Property Collection

As mentioned above, property identification is an important step in the probate process. The executor has to perform it as well. They will have to review papers, identify all financial accounts, and any money owed to the deceased. It is their duty to protect the deceased’s property against theft and damage. 

After gathering all property, the executor has to provide the probate court with a complete estate inventory. They have 90 days from their appointment to complete and submit the inventory. To provide accurate data, they may need to appraise jewelry, real estate property, and other assets. If they work with a knowledgeable Abilene probate lawyer, the latter probably already has the necessary connections. 

This image shwos two parties meeting together at a desk to discuss legal proceedings
An inventory of the deceased’s estate must be compiled and reported.

Debt Inventory and Payment

As explained above, the purpose of probate is to pay out the deceased’s death. To pay them, the executor needs to know what these are. They can be bills, loans, credit card debt, etc. Since creditors have the right to recover their money, when the debtor passes away, their heirs or executor need to notify them of the event. 

How we Deal With Creditors

The best way to do that is to have an Abilene probate lawyer prepare and publish the Notice to Creditors in the local media. It is basically an announcement that also identifies the executor and mentions their probate attorney’s address. It also provides creditors with a deadline for filing their claim for payment with the estate.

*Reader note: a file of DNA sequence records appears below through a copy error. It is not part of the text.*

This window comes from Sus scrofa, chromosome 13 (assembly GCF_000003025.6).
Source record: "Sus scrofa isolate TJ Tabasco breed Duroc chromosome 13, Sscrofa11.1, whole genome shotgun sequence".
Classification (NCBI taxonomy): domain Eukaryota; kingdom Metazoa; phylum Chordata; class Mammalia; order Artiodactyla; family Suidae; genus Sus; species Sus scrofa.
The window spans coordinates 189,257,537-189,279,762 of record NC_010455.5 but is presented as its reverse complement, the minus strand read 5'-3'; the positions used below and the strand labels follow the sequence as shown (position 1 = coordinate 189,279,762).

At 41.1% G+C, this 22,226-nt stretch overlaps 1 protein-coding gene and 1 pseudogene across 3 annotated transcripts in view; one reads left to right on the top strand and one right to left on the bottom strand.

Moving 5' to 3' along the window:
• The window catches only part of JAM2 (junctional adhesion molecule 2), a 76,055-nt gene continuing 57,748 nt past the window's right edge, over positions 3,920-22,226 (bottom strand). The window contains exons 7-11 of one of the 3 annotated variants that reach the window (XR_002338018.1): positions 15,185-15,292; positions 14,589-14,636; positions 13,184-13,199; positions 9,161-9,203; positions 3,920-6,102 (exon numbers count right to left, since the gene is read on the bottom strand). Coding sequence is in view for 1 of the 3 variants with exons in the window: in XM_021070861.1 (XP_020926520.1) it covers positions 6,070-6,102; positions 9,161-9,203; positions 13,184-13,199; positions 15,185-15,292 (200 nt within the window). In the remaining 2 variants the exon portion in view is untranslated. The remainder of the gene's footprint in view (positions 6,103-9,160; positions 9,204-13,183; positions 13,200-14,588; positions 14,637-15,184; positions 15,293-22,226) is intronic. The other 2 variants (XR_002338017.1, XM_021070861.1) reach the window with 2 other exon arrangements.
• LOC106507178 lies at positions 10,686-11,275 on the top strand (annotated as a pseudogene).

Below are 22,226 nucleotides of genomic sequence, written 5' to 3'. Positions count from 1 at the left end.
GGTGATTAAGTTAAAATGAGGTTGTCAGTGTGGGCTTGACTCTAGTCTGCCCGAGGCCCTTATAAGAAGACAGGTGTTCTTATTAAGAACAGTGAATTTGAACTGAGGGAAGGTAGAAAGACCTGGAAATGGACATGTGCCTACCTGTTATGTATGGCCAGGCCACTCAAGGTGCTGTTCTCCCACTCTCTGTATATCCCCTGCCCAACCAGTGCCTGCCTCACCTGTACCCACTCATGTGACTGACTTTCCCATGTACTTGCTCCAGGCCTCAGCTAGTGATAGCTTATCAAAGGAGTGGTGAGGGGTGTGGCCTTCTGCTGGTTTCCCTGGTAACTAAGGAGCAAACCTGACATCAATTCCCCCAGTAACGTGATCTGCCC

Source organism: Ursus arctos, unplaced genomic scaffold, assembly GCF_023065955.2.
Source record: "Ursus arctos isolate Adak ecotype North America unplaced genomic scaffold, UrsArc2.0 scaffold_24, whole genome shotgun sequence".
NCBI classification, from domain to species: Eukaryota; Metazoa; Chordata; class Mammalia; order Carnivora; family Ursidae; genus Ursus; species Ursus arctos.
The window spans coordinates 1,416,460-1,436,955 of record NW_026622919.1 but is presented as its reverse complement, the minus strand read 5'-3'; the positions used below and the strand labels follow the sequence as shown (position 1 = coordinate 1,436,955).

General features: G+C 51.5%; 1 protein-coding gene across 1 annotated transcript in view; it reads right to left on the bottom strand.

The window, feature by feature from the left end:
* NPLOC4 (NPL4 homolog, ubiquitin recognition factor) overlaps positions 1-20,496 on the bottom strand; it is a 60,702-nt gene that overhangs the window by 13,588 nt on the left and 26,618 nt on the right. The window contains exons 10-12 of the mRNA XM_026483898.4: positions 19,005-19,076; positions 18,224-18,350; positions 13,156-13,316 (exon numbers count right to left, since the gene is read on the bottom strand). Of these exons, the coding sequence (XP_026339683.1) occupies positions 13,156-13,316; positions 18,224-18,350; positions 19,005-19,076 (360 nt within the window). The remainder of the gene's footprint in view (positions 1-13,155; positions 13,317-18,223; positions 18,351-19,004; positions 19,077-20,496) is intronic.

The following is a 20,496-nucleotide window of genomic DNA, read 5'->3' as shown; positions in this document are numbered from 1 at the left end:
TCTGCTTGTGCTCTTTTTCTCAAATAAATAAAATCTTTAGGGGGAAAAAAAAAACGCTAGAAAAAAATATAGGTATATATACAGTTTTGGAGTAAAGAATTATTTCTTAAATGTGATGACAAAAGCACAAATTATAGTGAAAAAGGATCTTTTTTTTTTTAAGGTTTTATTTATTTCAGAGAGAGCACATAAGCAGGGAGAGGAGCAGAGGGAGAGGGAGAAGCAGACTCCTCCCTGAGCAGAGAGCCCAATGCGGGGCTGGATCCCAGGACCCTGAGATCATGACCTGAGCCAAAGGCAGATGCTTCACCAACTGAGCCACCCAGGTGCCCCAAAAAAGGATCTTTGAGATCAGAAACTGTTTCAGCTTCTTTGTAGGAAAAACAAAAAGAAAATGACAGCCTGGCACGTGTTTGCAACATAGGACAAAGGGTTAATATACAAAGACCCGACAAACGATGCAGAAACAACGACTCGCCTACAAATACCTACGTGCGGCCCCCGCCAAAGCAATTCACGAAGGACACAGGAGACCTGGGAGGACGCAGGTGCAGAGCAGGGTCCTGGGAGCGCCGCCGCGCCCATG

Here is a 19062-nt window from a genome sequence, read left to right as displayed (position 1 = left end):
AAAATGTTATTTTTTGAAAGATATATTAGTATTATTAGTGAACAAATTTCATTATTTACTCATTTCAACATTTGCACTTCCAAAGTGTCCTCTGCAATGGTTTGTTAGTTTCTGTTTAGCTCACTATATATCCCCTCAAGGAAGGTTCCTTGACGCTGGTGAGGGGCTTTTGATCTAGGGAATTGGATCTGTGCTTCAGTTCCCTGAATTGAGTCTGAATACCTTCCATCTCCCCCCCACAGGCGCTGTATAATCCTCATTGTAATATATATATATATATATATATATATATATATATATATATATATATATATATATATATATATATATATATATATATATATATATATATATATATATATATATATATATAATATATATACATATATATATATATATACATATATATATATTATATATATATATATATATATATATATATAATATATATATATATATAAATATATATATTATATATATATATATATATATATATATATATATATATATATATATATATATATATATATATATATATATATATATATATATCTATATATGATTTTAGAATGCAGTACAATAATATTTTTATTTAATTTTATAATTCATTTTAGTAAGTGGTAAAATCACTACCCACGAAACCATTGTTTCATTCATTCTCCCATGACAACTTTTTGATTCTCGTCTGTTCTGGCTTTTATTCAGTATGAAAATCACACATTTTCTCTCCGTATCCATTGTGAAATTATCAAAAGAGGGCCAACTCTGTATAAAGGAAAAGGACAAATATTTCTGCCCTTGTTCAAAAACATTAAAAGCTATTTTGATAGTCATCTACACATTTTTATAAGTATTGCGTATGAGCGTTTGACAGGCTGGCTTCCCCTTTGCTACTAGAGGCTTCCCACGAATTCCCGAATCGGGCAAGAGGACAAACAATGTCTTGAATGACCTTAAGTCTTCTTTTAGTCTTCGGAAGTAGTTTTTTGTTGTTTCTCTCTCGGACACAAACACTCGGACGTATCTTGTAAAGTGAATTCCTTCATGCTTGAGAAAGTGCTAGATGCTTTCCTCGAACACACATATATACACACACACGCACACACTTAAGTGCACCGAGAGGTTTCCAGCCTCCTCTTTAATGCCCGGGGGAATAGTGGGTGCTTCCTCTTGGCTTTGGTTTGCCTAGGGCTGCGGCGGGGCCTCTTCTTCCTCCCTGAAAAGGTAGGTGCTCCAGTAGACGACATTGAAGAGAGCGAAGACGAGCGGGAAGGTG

Under Texas laws, creditors have different rights and fall into different classes. For example, any legal fees due to probate attorneys and executors come before other debts. This measure aims to secure the legal representation an executor may need during the probate process. 

Once the executor and their probate lawyer have cashed in their legal fees, the rest of the creditors will follow. If the estate has sufficient cash, paying them will be easy. If not, the executor may pay them in assets or sell assets to obtain the necessary cash. 

How we Deal With Assets

When the executor needs to liquidate assets, things get complicated. There could be beneficiaries waiting to inherit those assets or claiming they were worth more. In such cases, the executor should benefit from the advice of an experienced probate attorney. The latter will help them decide which assets to sell and how much these are worth.